Isaiah and Matthew imagine God’s love as the owner of a vineyard pruning his vines and tending to his fruit.
We sing not enough of the dialogue with God! It is, after all, something eminently to be sung out, danced round, lyricised – since as Isaiah, poet, mystic says – it is of love we speak, and the greatest love of all – that of God for the whole of creation. Isaiah makes his song even more moving and intimate: ‘Let me sing to my friend the song of his love for his vineyard.’ Isaiah beautifully proposes to remind God in a love song of God’s own love for the ‘vineyard’, which is Israel. Why imagine God’s choice of a lover as a vineyard? May it be that just like the product of a vineyard – God’s sweet wine is meant for everyone to drink? Isaiah’s friend (God!) has a vineyard on a hillside. He outlines to his friend the steps he has taken to care lovingly for it. Yet the love song, like the wine the vineyard produces, turns sour. As lovingly as the friend has tended the vineyard, so as despairing is his terrible sadness when it only produces sour grapes. The friend then dramatically leaves his silent role in the song of Isaiah and makes a personal appeal: he asks the community to judge between the vineyard and him. There is a terrible poignancy in his appeal as his sorrow turns to anger. He will despoil his lovingly tended vineyard. The depth of the love of God for love offered and rejected cannot but be ‘awful’ or ‘awesome’. God expected justice but found only bloodshed. There could be no more vivid story of the immensity of the love of God in the whole of the Old Testament. And the immensity of the rejection of that love.
It is then amazing to see in Paul the transformation which occurs when and if a return of good fruit repays the love of the vineyard owner – as he is so convinced it has been. In all that could induce anxiety in 1st century Greece and in our own day, Paul simply says: ‘There is no need to worry!’ He has experienced that peace of God which comes through Christ Jesus, changing hearts and thoughts, understanding and will. The effect of being open to the great dialogue with God is here described. Our minds can be filled (as with wine) with ‘everything that is true, everything that is noble, everything that is good and pure….’ Then there is not bloodshed but justice and as Paul says – peace!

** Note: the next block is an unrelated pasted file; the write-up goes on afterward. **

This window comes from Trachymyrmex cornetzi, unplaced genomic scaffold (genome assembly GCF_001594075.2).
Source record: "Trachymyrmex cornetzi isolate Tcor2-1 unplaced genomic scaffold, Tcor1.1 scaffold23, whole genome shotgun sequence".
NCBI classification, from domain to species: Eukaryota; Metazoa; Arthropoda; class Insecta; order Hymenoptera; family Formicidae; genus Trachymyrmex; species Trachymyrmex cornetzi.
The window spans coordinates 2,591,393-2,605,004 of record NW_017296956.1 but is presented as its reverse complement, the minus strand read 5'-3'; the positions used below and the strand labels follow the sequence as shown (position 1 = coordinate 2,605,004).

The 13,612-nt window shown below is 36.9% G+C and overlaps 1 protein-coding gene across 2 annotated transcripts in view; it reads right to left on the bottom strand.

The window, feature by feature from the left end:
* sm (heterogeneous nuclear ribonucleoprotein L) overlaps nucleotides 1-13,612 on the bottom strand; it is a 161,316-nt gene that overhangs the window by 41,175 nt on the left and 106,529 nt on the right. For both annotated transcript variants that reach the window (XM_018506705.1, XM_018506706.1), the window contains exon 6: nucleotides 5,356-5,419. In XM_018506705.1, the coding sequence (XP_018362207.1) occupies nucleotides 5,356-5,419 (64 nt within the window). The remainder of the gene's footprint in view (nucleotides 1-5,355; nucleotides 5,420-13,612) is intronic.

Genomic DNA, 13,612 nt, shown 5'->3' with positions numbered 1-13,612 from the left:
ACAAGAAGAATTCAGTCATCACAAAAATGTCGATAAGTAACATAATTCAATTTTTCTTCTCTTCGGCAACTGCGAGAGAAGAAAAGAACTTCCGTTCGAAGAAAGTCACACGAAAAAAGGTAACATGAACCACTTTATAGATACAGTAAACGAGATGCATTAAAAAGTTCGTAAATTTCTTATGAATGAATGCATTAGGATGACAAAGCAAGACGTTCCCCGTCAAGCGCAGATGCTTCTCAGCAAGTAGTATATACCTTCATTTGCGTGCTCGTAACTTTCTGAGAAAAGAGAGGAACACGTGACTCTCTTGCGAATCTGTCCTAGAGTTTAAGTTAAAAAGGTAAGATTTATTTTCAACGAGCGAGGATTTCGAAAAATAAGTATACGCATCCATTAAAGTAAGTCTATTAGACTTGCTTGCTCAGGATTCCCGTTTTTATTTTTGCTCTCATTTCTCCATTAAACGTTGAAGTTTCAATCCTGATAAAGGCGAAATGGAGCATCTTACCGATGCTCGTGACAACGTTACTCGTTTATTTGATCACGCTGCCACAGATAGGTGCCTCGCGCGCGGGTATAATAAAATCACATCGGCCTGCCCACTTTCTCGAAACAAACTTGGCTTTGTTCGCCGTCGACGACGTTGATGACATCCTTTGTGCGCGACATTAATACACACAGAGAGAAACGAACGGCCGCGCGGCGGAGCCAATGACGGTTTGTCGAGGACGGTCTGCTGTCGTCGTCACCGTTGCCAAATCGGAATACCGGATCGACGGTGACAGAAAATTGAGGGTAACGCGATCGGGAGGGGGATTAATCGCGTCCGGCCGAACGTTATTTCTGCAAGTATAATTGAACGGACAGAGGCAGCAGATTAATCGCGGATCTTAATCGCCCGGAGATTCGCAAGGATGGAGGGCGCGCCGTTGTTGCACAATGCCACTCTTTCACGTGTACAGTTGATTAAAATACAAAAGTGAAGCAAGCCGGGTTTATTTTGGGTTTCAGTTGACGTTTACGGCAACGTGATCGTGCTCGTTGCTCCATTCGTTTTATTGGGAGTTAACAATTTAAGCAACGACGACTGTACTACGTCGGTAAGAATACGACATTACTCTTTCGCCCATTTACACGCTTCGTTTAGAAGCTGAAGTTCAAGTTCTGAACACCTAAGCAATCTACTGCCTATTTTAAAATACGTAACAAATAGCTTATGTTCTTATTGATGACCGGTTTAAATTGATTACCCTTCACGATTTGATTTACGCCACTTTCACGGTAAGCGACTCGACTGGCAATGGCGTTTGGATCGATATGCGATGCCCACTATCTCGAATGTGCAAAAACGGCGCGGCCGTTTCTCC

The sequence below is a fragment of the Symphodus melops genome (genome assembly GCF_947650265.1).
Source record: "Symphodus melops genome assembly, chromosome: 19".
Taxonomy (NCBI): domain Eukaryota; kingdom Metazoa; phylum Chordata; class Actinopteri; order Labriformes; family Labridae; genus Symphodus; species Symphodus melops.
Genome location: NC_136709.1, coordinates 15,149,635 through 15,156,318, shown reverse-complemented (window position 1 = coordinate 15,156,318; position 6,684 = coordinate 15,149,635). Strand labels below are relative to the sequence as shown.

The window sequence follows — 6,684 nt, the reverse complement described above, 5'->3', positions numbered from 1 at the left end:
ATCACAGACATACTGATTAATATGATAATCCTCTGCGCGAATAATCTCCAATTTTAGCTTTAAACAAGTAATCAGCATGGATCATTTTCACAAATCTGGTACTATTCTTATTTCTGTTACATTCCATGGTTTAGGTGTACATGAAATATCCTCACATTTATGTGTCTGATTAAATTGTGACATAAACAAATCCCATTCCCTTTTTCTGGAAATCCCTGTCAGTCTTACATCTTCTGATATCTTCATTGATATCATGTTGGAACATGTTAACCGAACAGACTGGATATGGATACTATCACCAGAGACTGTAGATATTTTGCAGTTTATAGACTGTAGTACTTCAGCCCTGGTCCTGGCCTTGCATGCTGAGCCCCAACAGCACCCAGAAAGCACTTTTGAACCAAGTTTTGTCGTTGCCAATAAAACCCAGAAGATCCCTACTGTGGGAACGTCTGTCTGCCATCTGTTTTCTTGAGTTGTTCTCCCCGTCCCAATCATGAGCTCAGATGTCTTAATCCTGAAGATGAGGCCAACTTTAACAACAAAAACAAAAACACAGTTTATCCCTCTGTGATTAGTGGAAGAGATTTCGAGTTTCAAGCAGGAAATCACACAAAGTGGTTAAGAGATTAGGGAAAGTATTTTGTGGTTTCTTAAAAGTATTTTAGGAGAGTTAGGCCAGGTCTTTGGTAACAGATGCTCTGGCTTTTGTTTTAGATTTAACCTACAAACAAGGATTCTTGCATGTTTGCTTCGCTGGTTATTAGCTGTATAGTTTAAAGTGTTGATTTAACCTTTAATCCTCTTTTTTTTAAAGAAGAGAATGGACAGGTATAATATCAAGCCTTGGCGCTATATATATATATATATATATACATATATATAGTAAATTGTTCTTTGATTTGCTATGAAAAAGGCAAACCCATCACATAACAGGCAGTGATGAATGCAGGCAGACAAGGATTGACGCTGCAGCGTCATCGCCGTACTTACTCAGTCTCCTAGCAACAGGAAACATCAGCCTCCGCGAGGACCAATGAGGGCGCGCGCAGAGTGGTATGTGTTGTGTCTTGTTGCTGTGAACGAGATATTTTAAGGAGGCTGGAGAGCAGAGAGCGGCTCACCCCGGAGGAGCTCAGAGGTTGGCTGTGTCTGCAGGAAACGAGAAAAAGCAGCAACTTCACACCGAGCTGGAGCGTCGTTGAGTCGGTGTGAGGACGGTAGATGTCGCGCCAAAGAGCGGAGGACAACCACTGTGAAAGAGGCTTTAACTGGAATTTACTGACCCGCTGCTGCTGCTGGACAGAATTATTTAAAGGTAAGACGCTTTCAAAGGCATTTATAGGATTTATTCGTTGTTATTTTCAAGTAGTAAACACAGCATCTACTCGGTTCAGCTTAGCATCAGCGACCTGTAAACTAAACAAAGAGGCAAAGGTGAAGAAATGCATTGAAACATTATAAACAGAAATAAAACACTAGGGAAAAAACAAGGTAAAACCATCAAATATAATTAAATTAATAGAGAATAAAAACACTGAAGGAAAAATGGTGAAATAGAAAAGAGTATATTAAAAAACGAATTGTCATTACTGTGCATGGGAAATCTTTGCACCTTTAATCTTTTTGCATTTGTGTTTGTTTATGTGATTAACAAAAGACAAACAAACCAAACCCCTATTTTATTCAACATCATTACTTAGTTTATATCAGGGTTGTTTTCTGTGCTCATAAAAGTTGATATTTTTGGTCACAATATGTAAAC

Jesus re-enters the song, the story of the vineyard but puts far deeper and more disturbing words to the old tune well known to his audience – the chief priests and elders of the people. He takes the song to a new and global level. In this twist to the story, the landowner leases his vineyard to tenants who attempt to steal the vineyard and its produce even as he attempts to collect its fruit. Eventually, they kill the owner’s son. He then draws the religious leaders into passing judgement on the tenants, without them realizing they will thereby pass terrible judgement on themselves: ‘He will bring those wretches to a wretched end and lease the vineyard to other tenants who will deliver the produce to him when the season arrives.’
Matthew drives the lessons home, as it applied to the religious leaders of the Jewish people but also as it applied to the Church leaders of his own day and therefore, as it applies to all religious leaders today of Christian churches or of any religion: ‘you are not the owners of any religion or spiritual wisdom (vineyard), only God is; you are merely tenants, and the validity of your tenancy will be judged by whether you can produce the fruits, not for your religion, but of the Kingdom of God, the landowner’.